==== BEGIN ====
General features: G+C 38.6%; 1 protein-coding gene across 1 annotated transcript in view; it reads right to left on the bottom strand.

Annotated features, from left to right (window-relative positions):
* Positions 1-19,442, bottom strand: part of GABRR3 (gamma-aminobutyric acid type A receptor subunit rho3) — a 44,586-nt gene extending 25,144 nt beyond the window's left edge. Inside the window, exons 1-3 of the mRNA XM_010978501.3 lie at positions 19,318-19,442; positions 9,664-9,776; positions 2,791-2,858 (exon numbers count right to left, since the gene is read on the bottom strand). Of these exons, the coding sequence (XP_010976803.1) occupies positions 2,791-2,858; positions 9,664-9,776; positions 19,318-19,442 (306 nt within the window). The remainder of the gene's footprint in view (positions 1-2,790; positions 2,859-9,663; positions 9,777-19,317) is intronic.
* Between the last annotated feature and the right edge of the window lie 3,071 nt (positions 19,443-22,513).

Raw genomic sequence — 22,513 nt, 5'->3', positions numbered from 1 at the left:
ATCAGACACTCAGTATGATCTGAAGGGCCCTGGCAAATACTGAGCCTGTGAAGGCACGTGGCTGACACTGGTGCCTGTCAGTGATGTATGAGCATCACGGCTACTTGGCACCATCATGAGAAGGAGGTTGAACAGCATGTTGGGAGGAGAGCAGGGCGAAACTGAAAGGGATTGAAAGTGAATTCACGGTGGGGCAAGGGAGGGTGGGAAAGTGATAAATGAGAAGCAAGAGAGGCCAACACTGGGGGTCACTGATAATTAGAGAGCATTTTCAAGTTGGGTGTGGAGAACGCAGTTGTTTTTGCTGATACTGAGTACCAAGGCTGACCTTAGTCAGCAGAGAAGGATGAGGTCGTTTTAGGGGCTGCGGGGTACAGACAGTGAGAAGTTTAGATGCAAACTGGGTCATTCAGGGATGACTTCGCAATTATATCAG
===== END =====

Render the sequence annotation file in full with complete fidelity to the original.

General features: G+C 38.6%; 1 protein-coding gene across 1 annotated transcript in view; it reads right to left on the bottom strand.

Annotated features, from left to right (window-relative positions):
* Positions 1-19,442, bottom strand: part of GABRR3 (gamma-aminobutyric acid type A receptor subunit rho3) — a 44,586-nt gene extending 25,144 nt beyond the window's left edge. Inside the window, exons 1-3 of the mRNA XM_010978501.3 lie at positions 19,318-19,442; positions 9,664-9,776; positions 2,791-2,858 (exon numbers count right to left, since the gene is read on the bottom strand). Of these exons, the coding sequence (XP_010976803.1) occupies positions 2,791-2,858; positions 9,664-9,776; positions 19,318-19,442 (306 nt within the window). The remainder of the gene's footprint in view (positions 1-2,790; positions 2,859-9,663; positions 9,777-19,317) is intronic.
* Between the last annotated feature and the right edge of the window lie 3,071 nt (positions 19,443-22,513).

Raw genomic sequence — 22,513 nt, 5'->3', positions numbered from 1 at the left:
ATCAGACACTCAGTATGATCTGAAGGGCCCTGGCAAATACTGAGCCTGTGAAGGCACGTGGCTGACACTGGTGCCTGTCAGTGATGTATGAGCATCACGGCTACTTGGCACCATCATGAGAAGGAGGTTGAACAGCATGTTGGGAGGAGAGCAGGGCGAAACTGAAAGGGATTGAAAGTGAATTCACGGTGGGGCAAGGGAGGGTGGGAAAGTGATAAATGAGAAGCAAGAGAGGCCAACACTGGGGGTCACTGATAATTAGAGAGCATTTTCAAGTTGGGTGTGGAGAACGCAGTTGTTTTTGCTGATACTGAGTACCAAGGCTGACCTTAGTCAGCAGAGAAGGATGAGGTCGTTTTAGGGGCTGCGGGGTACAGACAGTGAGAAGTTTAGATGCAAACTGGGTCATTCAGGGATGACTTCGCAATTATATCAG